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Supreme Court Allows Lethal Injection Execution

WASHINGTON (CN) - The U.S. Supreme Court voted 7-2 to uphold Kentucky's use of lethal injection on death-row inmates, rejecting the argument that the three-drug cocktail constitutes cruel and unusual punishment.

Chief Justice John Roberts wrote that "petitioners' proof and evidence, while giving rise to legitimate concern, do not show that Kentucky's execution method amounts to 'cruel and unusual punishment.'"

Opponents claimed that lethal injection is unconstitutionally cruel because it can cause prisoners to suffocate while they are conscious but paralyzed.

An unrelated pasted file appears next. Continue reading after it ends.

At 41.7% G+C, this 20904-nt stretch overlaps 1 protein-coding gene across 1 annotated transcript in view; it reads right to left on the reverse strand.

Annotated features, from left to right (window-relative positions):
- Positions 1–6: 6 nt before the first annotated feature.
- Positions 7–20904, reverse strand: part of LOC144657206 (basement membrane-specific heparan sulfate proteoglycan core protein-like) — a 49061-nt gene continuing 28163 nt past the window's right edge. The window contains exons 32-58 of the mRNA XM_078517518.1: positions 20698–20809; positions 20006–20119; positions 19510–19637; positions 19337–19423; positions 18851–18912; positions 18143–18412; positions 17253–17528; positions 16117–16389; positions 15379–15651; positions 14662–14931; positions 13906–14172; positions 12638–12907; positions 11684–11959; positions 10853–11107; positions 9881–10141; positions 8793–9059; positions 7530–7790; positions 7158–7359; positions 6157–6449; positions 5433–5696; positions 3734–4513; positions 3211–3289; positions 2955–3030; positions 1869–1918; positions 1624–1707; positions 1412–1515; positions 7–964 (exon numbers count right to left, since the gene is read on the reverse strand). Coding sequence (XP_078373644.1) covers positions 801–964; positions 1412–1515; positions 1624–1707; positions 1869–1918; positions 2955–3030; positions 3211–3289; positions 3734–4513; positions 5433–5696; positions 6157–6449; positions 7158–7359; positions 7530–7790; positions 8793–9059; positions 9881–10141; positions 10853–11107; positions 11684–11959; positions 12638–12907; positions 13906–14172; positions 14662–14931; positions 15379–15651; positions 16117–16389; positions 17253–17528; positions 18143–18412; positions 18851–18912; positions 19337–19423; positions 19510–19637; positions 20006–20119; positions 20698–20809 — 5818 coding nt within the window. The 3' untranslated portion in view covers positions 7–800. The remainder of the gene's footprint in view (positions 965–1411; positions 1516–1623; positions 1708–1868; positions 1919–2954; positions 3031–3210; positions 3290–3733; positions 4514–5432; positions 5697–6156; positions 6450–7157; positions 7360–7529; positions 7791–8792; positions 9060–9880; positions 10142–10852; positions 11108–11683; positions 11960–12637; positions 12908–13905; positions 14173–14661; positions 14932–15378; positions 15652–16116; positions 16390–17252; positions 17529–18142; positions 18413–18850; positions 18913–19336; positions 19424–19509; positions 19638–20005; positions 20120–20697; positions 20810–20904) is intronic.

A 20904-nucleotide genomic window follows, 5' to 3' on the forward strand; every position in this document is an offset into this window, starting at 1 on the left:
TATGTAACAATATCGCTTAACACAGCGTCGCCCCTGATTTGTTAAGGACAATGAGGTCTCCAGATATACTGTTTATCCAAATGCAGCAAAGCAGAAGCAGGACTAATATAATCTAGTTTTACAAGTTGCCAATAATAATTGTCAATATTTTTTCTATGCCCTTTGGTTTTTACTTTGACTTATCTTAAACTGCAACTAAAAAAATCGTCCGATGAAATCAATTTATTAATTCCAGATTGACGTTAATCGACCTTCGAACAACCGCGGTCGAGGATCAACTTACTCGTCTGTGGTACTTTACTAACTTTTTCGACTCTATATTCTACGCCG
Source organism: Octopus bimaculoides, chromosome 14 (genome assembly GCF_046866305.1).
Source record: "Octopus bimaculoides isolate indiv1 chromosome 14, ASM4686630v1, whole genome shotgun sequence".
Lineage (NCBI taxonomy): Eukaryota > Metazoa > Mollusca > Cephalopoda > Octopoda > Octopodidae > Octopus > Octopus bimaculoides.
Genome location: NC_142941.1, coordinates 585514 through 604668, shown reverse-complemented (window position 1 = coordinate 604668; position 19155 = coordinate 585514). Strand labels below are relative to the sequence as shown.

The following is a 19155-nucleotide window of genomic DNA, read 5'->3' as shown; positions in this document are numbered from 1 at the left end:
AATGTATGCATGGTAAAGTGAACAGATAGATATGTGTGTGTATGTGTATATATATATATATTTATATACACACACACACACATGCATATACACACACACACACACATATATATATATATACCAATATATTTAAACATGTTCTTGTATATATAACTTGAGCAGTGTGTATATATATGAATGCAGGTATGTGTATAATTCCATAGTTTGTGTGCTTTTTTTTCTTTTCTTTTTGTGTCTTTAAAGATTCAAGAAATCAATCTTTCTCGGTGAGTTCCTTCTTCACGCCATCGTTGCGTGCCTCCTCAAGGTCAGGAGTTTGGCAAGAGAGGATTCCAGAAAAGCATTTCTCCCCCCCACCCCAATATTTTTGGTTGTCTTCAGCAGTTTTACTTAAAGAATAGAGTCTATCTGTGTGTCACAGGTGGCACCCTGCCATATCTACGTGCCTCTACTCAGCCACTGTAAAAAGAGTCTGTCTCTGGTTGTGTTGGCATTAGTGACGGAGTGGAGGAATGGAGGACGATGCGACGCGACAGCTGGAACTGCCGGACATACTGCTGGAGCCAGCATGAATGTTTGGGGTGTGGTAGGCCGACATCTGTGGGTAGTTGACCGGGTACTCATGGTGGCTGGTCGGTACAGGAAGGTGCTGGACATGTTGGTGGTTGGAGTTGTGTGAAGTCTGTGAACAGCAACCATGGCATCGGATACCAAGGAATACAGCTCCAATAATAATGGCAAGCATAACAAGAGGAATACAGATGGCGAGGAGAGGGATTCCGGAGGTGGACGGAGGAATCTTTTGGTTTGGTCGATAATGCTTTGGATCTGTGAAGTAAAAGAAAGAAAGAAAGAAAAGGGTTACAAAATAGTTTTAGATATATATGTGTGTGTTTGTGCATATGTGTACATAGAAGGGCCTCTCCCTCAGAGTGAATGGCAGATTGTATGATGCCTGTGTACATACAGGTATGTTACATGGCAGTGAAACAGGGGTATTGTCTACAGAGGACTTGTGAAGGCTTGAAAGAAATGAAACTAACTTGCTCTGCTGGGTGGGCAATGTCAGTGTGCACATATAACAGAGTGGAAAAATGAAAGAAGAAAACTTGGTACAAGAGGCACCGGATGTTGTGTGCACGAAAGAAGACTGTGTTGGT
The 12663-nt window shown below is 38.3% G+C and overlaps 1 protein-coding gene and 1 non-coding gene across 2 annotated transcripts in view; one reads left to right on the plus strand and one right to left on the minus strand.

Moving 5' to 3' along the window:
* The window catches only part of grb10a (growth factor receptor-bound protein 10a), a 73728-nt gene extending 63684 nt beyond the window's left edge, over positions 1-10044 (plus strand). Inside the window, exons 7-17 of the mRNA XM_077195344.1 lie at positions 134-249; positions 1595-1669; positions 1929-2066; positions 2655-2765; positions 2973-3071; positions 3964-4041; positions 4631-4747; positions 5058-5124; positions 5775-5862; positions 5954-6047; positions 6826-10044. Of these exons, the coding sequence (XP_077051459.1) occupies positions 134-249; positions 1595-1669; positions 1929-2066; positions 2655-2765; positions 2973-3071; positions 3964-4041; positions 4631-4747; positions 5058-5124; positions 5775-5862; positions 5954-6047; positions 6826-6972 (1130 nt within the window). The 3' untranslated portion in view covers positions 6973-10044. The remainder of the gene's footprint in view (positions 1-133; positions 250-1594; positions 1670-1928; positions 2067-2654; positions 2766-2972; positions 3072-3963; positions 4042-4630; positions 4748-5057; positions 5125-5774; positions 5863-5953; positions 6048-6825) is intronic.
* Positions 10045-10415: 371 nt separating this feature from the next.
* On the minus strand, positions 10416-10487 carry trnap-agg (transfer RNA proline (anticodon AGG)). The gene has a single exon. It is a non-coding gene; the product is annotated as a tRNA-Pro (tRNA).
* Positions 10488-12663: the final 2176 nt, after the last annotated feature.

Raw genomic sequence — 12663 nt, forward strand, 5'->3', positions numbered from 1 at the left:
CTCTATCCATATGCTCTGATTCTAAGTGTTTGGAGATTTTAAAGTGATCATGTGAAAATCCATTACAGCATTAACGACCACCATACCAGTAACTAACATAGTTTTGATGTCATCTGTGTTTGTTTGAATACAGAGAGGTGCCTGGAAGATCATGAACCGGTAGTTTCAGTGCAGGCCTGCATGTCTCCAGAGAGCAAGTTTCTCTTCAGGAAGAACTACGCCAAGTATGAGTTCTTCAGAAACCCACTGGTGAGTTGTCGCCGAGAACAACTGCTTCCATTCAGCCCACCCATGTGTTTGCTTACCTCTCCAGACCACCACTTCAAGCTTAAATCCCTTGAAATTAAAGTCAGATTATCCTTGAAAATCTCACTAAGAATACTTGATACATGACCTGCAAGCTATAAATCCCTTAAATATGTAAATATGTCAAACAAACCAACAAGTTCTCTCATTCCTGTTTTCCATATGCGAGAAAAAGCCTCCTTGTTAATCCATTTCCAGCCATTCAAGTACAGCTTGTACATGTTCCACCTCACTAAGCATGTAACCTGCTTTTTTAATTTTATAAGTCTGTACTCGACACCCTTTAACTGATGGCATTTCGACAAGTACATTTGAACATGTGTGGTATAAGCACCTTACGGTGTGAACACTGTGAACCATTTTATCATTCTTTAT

Thirty-seven states use a cocktail of sodium Pentothal, pancuronium bromide and potassium chloride. The first drug anesthetizes inmates, the second paralyzes them and the third causes cardiac arrest.

Proponents argue that the risk for pain and suffering under the current protocol is eliminated if the 3 grams of sodium Pentothal - more than 10 times the surgical dose - is delivered correctly.

Executions have been on hold since September, when the high court agreed to take up the Kentucky case.

Justices Ginsburg and Souter dissented.

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